Tuesday, May 22, 2012

Ballot-Forging Defendants Ordered To Provide Handwriting Samples

St. Joseph Superior Court Judge John Marnocha has ordered the four defendants charged with forging signatures on the 2008 Democratic presidential nominating petitions of Barack Obama and Hillary Clinton to provide handwriting samples. From the South Bend Tribune:
The motion, filed by special prosecutor Stanley Levco, requires that Morgan and co-defendants Pam Brunette, Bev Shelton, and Dustin Blythe provide the samples "in a form and manner as directed by the state ... upon (its) reasonable demand."
It also requires that each of the four defendants provide one to three separate, one-page handwriting samples not prepared for litigation purposes. Examples include a diary page, a personal journal or notebook page, correspondence, and/or a "to-do" or shopping list.
According to the motion, the samples, which "may provide information critical to the (state's) preparation and presentation of the case at trial," have been requested by forensic document examiners at the Indiana State Police Laboratory in Indianapolis.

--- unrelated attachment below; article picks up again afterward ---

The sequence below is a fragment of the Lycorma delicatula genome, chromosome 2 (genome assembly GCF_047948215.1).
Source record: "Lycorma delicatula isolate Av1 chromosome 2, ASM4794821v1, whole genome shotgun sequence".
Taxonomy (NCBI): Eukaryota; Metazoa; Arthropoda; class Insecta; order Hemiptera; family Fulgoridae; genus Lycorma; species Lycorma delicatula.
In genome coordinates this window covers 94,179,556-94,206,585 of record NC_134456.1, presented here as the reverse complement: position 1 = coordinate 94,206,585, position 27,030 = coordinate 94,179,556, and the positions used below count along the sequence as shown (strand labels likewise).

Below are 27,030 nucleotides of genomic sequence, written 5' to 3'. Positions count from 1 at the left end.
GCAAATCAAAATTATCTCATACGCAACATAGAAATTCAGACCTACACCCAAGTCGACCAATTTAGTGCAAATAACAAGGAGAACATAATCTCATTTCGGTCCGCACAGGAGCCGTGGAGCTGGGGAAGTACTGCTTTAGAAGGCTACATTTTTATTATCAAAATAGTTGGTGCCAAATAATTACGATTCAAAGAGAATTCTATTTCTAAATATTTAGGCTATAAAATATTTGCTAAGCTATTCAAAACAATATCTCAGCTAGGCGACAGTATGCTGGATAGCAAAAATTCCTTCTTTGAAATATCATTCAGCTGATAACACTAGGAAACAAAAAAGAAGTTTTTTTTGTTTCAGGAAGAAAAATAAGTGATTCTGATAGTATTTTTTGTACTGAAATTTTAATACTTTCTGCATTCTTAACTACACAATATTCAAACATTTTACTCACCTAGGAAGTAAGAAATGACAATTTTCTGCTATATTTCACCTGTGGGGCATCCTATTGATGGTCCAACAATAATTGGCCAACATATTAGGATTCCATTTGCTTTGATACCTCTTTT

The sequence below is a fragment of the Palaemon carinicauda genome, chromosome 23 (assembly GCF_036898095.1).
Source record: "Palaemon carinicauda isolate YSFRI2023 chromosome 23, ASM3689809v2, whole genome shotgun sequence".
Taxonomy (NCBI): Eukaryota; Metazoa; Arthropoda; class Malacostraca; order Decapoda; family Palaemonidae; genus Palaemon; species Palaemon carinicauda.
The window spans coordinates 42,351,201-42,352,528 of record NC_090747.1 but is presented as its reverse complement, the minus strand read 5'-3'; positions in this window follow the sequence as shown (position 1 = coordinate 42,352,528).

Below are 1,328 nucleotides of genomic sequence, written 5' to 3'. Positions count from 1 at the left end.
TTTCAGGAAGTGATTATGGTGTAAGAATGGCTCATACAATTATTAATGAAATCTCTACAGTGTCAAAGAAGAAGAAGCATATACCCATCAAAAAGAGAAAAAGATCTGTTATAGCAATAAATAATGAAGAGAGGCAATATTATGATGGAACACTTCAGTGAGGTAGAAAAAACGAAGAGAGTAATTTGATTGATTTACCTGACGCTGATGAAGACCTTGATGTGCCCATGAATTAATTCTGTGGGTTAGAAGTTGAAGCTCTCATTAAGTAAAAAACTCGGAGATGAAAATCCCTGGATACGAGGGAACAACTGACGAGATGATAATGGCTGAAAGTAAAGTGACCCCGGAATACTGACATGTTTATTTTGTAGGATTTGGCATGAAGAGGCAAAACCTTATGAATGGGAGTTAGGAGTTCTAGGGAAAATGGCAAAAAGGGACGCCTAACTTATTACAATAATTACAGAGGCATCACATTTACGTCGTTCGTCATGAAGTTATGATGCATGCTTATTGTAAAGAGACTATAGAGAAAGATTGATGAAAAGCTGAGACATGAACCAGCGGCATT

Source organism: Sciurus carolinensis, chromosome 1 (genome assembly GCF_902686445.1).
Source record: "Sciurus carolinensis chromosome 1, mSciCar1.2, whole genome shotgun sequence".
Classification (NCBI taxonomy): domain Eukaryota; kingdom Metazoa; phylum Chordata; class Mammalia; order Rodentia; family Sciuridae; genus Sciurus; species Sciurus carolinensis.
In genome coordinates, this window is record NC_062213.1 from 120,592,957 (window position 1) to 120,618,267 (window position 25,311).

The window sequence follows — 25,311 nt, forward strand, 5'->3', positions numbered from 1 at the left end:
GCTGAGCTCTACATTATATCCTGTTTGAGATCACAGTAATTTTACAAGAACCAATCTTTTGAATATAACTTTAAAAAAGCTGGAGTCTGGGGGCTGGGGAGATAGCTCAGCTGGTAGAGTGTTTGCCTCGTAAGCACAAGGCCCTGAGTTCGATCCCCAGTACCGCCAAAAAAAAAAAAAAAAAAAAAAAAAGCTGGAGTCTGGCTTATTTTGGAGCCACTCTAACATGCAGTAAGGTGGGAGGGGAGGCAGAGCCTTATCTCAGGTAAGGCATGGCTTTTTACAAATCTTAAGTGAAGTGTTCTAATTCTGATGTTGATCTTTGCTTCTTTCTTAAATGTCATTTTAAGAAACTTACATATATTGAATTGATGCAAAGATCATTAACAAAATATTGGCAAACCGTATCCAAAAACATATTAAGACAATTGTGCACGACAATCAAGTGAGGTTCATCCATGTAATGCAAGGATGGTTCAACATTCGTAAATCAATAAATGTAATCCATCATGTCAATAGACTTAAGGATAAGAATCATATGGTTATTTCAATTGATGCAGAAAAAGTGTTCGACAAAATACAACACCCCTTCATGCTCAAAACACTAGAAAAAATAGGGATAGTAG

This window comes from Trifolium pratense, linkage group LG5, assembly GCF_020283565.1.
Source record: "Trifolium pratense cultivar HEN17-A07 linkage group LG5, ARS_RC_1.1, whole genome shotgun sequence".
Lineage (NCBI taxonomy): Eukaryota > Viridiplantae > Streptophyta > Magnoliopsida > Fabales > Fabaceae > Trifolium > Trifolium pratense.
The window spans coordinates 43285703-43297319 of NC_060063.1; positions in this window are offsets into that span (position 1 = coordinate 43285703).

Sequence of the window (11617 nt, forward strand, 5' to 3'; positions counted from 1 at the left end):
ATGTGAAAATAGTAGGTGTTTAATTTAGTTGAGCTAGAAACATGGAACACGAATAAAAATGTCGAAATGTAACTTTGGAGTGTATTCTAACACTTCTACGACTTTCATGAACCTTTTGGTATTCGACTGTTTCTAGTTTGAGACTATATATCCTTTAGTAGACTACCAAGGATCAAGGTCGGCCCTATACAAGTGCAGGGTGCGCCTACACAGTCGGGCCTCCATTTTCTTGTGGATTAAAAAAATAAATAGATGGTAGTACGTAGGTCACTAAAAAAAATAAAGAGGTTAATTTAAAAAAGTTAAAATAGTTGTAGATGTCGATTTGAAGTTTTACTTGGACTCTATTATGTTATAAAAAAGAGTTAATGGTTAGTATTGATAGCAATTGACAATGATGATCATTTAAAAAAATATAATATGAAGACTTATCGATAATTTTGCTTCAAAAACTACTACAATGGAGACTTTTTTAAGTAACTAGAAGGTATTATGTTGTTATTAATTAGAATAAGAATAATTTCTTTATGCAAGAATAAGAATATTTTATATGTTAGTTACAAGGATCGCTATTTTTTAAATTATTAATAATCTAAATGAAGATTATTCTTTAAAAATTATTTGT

Citing earlier cases, the motion notes that compelling a defendant to provide a handwriting sample does not qualify as self-incrimination, as spelled out in the 5th Amendment.
None of the four defense attorneys in the case objected to the motion.
The South Bend Tribune also reports that the Democratic special prosecutor from Vanderburgh County, Stanley Levco, has appointed a deputy special prosecutor from LaPorte County, Christopher Fronk. Fronk works for LaPorte Co. Prosecutor Bob "Z" Szilagyi, who is also a Democrat. Democrats had insisted that a Democrat be included on the Charlie White special prosecution team when he was charged with vote fraud and the Republican county prosecutor in Hamilton County had turned the case over to a special prosecution team. Democrat Dan Sigler was appointed to that special prosecution team, who hired his son, a Whitley Co. deputy prosecutor, as a member of his special prosecution team.

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